Pigeons have been found to "do just as well as humans" when tasked with spotting signs of breast cancer in biopsy samples and mammogram scans.
The birds were taught how to recognise microscope slides and mammogram scan images showing evidence of benign or malignant tissue, the Press Association reports.
According to the researchers, the pigeons were "especially adept" at sorting out the slide samples.
Lead researcher Professor Richard Levenson, from the University of California at Davis, said: "With some training and selective food reinforcement, pigeons do just as well as humans in categorising digitised slides and mammograms of benign and malignant human breast tissue.
"The birds were remarkably adept at discriminating between benign and malignant breast cancer slides at all magnifications, a task that can perplex inexperienced human observers, who typically require considerable training to attain mastery.
"Pigeons' accuracy from day one of training at low magnification increased from 50% correct to nearly 85% correct at days 13 to 15."
Eight pigeons were used in the experiment. They were trained to peck a blue or yellow "report button" to indicate when they were being shown a benign or malignant image and were given food rewards when they got the answer correct.
Co-author Professor Edward Wasserman, from the University of Iowa, said: "These results go a long way toward establishing a profound link between humans and our animal kin.
"Even distant relatives - like people and pigeons - are adept at perceiving and categorising the complex visual patterns that are presented in pathology and radiology images, surely a task for which nature has not specifically prepared us."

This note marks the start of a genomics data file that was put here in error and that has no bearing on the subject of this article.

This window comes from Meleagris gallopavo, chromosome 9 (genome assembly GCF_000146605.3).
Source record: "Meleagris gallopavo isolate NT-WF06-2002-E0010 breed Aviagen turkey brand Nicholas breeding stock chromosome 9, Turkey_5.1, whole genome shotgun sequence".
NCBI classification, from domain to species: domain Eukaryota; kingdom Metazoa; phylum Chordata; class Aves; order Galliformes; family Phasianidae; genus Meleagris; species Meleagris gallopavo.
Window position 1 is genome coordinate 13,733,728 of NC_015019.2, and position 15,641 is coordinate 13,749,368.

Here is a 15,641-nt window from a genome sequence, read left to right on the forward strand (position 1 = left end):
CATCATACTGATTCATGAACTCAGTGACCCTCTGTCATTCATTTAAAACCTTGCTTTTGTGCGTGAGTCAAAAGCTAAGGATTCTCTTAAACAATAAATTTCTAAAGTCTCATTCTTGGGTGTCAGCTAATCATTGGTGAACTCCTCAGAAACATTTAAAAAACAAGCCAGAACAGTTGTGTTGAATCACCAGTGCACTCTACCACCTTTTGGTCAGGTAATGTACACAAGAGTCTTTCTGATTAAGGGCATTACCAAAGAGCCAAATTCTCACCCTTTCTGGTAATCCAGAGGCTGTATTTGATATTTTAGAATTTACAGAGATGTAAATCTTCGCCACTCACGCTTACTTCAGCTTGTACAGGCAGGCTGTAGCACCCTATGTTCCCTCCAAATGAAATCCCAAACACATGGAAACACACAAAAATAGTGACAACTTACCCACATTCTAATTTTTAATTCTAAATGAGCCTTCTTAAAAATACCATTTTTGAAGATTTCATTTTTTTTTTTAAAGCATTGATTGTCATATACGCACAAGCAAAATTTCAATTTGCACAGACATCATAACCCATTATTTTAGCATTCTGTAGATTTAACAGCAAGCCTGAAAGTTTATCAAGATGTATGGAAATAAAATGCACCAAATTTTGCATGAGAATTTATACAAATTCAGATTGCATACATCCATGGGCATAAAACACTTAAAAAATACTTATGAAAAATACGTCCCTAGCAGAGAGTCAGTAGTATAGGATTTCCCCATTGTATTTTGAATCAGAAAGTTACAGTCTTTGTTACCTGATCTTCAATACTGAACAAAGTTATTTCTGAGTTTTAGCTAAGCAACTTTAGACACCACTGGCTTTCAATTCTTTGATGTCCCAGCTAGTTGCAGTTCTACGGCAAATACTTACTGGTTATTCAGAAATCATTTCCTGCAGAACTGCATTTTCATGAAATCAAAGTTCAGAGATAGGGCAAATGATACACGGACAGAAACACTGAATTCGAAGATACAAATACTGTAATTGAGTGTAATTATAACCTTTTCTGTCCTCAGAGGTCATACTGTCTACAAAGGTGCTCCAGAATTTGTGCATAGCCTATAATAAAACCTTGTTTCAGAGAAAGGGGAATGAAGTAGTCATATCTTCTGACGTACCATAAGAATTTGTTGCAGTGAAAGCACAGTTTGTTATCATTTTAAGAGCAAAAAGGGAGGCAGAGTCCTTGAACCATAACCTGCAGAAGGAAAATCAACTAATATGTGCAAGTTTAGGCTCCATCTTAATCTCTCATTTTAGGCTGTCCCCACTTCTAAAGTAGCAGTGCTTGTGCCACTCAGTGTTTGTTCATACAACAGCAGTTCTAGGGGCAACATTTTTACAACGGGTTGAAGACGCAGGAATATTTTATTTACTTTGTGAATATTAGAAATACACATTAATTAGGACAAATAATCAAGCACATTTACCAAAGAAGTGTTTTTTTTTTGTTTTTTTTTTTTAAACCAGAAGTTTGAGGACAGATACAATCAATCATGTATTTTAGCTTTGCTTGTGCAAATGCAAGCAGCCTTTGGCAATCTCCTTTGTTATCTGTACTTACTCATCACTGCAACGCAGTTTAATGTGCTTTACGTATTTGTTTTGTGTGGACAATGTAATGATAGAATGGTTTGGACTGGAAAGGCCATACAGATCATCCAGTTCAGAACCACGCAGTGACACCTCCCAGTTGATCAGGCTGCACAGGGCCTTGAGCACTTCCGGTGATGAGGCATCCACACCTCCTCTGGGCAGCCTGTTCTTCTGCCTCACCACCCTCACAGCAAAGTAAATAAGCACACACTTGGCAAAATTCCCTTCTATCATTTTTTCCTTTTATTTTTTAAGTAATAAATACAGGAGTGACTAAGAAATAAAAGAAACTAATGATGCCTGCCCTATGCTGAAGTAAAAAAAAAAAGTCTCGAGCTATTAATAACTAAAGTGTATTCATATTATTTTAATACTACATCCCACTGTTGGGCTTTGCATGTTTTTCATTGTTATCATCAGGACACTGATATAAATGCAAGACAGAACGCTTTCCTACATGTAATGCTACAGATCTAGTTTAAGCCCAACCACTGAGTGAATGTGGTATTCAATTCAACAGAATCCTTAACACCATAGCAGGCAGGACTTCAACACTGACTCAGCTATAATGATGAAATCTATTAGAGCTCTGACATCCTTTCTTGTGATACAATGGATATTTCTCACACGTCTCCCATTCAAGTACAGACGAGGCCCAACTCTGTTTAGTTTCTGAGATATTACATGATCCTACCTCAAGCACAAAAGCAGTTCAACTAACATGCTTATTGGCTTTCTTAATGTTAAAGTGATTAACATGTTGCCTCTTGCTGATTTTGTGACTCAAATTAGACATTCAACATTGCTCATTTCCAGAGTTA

Prof Levenson even suggested doctors should consider pigeons as a genuine investment for the future.
"This is a difficult, time-consuming, and expensive process that requires the recruitment of clinicians as subjects for these relatively mundane tasks," he said.
"Pigeons' sensitivity to diagnostically salient features in medical images suggest that they can provide reliable feedback on many variables at play in the production, manipulation, and viewing of these diagnostically crucial tools, and can assist researchers and engineers as they continue to innovate."
This isn't the first time an animal has been found to have the ability to spot signs of cancer.
Previous research found that dogs can detect prostate cancer in roughly 98% of cases simply by sniffing a man's urine.
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